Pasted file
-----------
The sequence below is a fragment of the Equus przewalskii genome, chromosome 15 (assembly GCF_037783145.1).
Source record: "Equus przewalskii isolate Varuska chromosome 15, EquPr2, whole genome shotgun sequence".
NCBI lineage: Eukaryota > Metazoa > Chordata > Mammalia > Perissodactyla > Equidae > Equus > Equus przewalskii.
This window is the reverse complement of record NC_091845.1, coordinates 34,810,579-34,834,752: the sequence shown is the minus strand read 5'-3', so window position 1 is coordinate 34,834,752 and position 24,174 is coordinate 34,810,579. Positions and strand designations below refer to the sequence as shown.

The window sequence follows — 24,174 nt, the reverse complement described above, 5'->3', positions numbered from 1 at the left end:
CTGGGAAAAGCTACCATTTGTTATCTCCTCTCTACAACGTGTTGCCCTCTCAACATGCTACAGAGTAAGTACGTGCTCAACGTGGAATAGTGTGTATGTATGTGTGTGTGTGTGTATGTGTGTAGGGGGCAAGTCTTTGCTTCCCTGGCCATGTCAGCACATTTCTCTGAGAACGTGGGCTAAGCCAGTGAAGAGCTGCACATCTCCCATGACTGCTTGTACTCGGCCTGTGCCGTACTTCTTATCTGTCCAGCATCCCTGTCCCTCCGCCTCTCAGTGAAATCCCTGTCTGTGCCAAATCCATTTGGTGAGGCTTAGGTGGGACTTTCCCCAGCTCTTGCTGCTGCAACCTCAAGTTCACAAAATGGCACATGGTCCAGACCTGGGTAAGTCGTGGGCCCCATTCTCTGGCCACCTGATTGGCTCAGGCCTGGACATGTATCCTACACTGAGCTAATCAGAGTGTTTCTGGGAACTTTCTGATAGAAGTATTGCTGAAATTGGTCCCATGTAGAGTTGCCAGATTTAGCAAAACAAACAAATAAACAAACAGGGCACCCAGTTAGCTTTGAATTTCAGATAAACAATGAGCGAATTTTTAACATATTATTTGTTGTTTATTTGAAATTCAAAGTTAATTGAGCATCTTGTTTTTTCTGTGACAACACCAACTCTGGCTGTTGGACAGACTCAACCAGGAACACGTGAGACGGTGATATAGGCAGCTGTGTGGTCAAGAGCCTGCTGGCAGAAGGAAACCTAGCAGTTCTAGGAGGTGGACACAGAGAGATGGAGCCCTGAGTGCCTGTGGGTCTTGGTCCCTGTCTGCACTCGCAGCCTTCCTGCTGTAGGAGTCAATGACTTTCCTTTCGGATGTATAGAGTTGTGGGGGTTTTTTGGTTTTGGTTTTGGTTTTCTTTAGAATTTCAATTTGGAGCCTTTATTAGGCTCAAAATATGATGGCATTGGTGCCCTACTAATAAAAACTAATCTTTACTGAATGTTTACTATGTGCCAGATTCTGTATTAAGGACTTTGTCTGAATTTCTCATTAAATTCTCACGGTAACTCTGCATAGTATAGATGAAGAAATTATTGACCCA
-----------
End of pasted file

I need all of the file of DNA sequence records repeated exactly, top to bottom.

The sequence below is a fragment of the Equus przewalskii genome, chromosome 15 (assembly GCF_037783145.1).
Source record: "Equus przewalskii isolate Varuska chromosome 15, EquPr2, whole genome shotgun sequence".
NCBI lineage: Eukaryota > Metazoa > Chordata > Mammalia > Perissodactyla > Equidae > Equus > Equus przewalskii.
This window is the reverse complement of record NC_091845.1, coordinates 34,810,579-34,834,752: the sequence shown is the minus strand read 5'-3', so window position 1 is coordinate 34,834,752 and position 24,174 is coordinate 34,810,579. Positions and strand designations below refer to the sequence as shown.

The window sequence follows — 24,174 nt, the reverse complement described above, 5'->3', positions numbered from 1 at the left end:
CTGGGAAAAGCTACCATTTGTTATCTCCTCTCTACAACGTGTTGCCCTCTCAACATGCTACAGAGTAAGTACGTGCTCAACGTGGAATAGTGTGTATGTATGTGTGTGTGTGTGTATGTGTGTAGGGGGCAAGTCTTTGCTTCCCTGGCCATGTCAGCACATTTCTCTGAGAACGTGGGCTAAGCCAGTGAAGAGCTGCACATCTCCCATGACTGCTTGTACTCGGCCTGTGCCGTACTTCTTATCTGTCCAGCATCCCTGTCCCTCCGCCTCTCAGTGAAATCCCTGTCTGTGCCAAATCCATTTGGTGAGGCTTAGGTGGGACTTTCCCCAGCTCTTGCTGCTGCAACCTCAAGTTCACAAAATGGCACATGGTCCAGACCTGGGTAAGTCGTGGGCCCCATTCTCTGGCCACCTGATTGGCTCAGGCCTGGACATGTATCCTACACTGAGCTAATCAGAGTGTTTCTGGGAACTTTCTGATAGAAGTATTGCTGAAATTGGTCCCATGTAGAGTTGCCAGATTTAGCAAAACAAACAAATAAACAAACAGGGCACCCAGTTAGCTTTGAATTTCAGATAAACAATGAGCGAATTTTTAACATATTATTTGTTGTTTATTTGAAATTCAAAGTTAATTGAGCATCTTGTTTTTTCTGTGACAACACCAACTCTGGCTGTTGGACAGACTCAACCAGGAACACGTGAGACGGTGATATAGGCAGCTGTGTGGTCAAGAGCCTGCTGGCAGAAGGAAACCTAGCAGTTCTAGGAGGTGGACACAGAGAGATGGAGCCCTGAGTGCCTGTGGGTCTTGGTCCCTGTCTGCACTCGCAGCCTTCCTGCTGTAGGAGTCAATGACTTTCCTTTCGGATGTATAGAGTTGTGGGGGTTTTTTGGTTTTGGTTTTGGTTTTCTTTAGAATTTCAATTTGGAGCCTTTATTAGGCTCAAAATATGATGGCATTGGTGCCCTACTAATAAAAACTAATCTTTACTGAATGTTTACTATGTGCCAGATTCTGTATTAAGGACTTTGTCTGAATTTCTCATTAAATTCTCACGGTAACTCTGCATAGTATAGATGAAGAAATTATTGACCCA